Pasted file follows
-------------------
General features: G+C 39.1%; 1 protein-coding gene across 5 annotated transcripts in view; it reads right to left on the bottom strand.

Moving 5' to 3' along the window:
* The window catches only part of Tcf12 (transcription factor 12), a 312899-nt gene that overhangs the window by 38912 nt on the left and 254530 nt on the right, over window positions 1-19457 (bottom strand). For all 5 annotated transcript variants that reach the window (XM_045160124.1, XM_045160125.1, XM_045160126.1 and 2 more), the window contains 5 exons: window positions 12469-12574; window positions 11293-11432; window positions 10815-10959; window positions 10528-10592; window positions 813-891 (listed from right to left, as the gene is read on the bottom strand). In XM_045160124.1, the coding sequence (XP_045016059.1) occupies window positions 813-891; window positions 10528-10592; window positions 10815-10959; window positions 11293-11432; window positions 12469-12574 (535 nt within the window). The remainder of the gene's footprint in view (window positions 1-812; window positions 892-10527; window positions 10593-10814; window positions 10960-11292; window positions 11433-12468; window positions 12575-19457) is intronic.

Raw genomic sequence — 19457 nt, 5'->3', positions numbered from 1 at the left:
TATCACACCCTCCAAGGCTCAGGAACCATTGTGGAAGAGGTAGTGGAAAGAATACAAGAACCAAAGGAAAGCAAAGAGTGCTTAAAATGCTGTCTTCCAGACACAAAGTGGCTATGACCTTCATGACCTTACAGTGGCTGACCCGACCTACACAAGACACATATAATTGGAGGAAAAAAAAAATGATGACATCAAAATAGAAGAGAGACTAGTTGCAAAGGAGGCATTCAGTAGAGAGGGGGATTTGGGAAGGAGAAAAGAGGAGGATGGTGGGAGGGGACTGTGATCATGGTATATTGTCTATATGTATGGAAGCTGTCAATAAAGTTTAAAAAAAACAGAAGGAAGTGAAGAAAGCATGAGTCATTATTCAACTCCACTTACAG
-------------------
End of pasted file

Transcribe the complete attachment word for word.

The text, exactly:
General features: G+C 39.1%; 1 protein-coding gene across 5 annotated transcripts in view; it reads right to left on the bottom strand.

Moving 5' to 3' along the window:
* The window catches only part of Tcf12 (transcription factor 12), a 312899-nt gene that overhangs the window by 38912 nt on the left and 254530 nt on the right, over window positions 1-19457 (bottom strand). For all 5 annotated transcript variants that reach the window (XM_045160124.1, XM_045160125.1, XM_045160126.1 and 2 more), the window contains 5 exons: window positions 12469-12574; window positions 11293-11432; window positions 10815-10959; window positions 10528-10592; window positions 813-891 (listed from right to left, as the gene is read on the bottom strand). In XM_045160124.1, the coding sequence (XP_045016059.1) occupies window positions 813-891; window positions 10528-10592; window positions 10815-10959; window positions 11293-11432; window positions 12469-12574 (535 nt within the window). The remainder of the gene's footprint in view (window positions 1-812; window positions 892-10527; window positions 10593-10814; window positions 10960-11292; window positions 11433-12468; window positions 12575-19457) is intronic.

Raw genomic sequence — 19457 nt, 5'->3', positions numbered from 1 at the left:
TATCACACCCTCCAAGGCTCAGGAACCATTGTGGAAGAGGTAGTGGAAAGAATACAAGAACCAAAGGAAAGCAAAGAGTGCTTAAAATGCTGTCTTCCAGACACAAAGTGGCTATGACCTTCATGACCTTACAGTGGCTGACCCGACCTACACAAGACACATATAATTGGAGGAAAAAAAAAATGATGACATCAAAATAGAAGAGAGACTAGTTGCAAAGGAGGCATTCAGTAGAGAGGGGGATTTGGGAAGGAGAAAAGAGGAGGATGGTGGGAGGGGACTGTGATCATGGTATATTGTCTATATGTATGGAAGCTGTCAATAAAGTTTAAAAAAAACAGAAGGAAGTGAAGAAAGCATGAGTCATTATTCAACTCCACTTACAG